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K. Komeima; Antioxidants Slow Cone Photoreceptor Degeneration in rd1 Mice . Invest. Ophthalmol. Vis. Sci. 2006;47(13):5776.
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© ARVO (1962-2015); The Authors (2016-present)
In retinitis pigmentosa (RP), a large number of different mutations in many different genes result in rod photoreceptor cell death, but it is still unclear why cones die. In transgenic pigs with RP, cones show progressive staining for markers of oxidative damage after rods have died. In this study, we tested the hypothesis that after death of rods, cones die from oxidative damage.
A mixture of antioxidants was selected to try to maximize protection against oxidative damage achievable by exogenous supplements; alpha–tocopherol (200mg/kg), ascorbic acid (250mg/kg), MnTBAP (10mg/kg) and alpha–lipoic acid (100mg/kg). Mice were treated with daily injections of the mixture or each component alone between P18 and P35, the period of cone cell death. Mice were sacrificed at P35 and retinal flat mounts were stained with peanut agglutinin (PNA) to count the number of cones by confocal microscopy. Total RNA was isolated from some retinas for real time RT–PCR for rhodopsin, m–cone opsin and s–cone opsin.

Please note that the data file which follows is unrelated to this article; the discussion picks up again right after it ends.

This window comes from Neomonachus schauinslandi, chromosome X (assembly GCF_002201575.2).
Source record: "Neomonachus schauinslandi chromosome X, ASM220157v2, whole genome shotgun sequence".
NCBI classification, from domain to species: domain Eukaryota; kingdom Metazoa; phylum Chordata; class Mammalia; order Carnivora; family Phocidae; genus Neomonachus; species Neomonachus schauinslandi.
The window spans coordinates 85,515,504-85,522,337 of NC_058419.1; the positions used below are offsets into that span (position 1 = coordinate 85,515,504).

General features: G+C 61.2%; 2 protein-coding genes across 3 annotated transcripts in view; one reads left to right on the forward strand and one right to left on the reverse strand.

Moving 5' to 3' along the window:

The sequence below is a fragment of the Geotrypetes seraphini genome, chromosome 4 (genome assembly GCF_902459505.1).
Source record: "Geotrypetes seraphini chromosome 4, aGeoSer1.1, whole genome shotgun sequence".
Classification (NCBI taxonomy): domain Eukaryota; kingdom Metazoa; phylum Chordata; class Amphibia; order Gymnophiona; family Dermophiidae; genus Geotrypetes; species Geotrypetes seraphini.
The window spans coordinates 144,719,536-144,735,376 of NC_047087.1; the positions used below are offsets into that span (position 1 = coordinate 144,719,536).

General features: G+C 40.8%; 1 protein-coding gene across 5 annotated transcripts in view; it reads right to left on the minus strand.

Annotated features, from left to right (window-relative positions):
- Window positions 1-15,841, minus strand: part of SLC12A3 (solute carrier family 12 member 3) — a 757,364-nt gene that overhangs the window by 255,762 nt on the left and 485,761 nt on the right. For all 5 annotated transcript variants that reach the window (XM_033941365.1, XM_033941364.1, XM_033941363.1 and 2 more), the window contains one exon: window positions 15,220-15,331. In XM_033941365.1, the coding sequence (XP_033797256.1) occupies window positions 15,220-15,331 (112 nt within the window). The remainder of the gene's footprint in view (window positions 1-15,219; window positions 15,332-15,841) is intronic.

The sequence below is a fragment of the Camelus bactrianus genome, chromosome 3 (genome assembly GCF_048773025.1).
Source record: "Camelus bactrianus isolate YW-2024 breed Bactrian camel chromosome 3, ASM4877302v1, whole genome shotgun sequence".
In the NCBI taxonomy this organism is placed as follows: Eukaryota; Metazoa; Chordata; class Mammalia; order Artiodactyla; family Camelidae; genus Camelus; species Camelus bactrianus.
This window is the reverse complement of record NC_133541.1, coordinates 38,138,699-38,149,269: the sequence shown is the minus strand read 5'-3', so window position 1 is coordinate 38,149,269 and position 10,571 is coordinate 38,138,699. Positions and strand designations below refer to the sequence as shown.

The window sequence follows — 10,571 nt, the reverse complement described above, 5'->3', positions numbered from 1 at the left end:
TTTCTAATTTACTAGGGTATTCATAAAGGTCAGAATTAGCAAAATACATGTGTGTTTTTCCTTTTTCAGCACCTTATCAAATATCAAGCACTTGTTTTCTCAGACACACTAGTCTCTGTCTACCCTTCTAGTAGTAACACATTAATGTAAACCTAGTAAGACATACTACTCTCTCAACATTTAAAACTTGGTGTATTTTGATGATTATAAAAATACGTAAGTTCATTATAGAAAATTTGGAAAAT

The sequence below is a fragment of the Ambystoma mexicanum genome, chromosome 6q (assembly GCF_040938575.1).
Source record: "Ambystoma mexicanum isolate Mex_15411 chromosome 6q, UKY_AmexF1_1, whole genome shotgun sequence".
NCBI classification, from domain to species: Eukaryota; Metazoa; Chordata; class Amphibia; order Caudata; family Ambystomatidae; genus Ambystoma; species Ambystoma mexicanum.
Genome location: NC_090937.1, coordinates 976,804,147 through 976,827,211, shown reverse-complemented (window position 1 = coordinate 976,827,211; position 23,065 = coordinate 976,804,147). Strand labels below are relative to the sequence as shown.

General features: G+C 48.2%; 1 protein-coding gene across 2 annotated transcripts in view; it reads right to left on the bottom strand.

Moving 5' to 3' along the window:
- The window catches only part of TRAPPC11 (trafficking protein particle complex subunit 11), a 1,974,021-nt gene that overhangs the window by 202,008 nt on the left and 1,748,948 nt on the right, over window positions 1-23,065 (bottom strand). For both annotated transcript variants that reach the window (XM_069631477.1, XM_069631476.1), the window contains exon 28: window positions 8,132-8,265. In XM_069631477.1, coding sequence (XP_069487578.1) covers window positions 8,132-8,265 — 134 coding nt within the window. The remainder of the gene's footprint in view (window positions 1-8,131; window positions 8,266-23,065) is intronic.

The mean number of cones in each of the 4 quadrants of the retina was increased 2–fold in rd1 mice treated with the mixture of antioxidants compared to those treated with vehicle. The mixture of antioxidants also caused a 50% increase in m–cone opsin mRNA. Injection of alpha–tocopherol or alpha–lipoic acid alone, but not ascorbic acid or MnTBAP also resulted in a significant increase in cones in P35 rd1 mouse retina.
These data support the hypothesis that gradual cone cell death following rod cell death in RP is due to oxidative damage and that antioxidant therapy may provide benefit.
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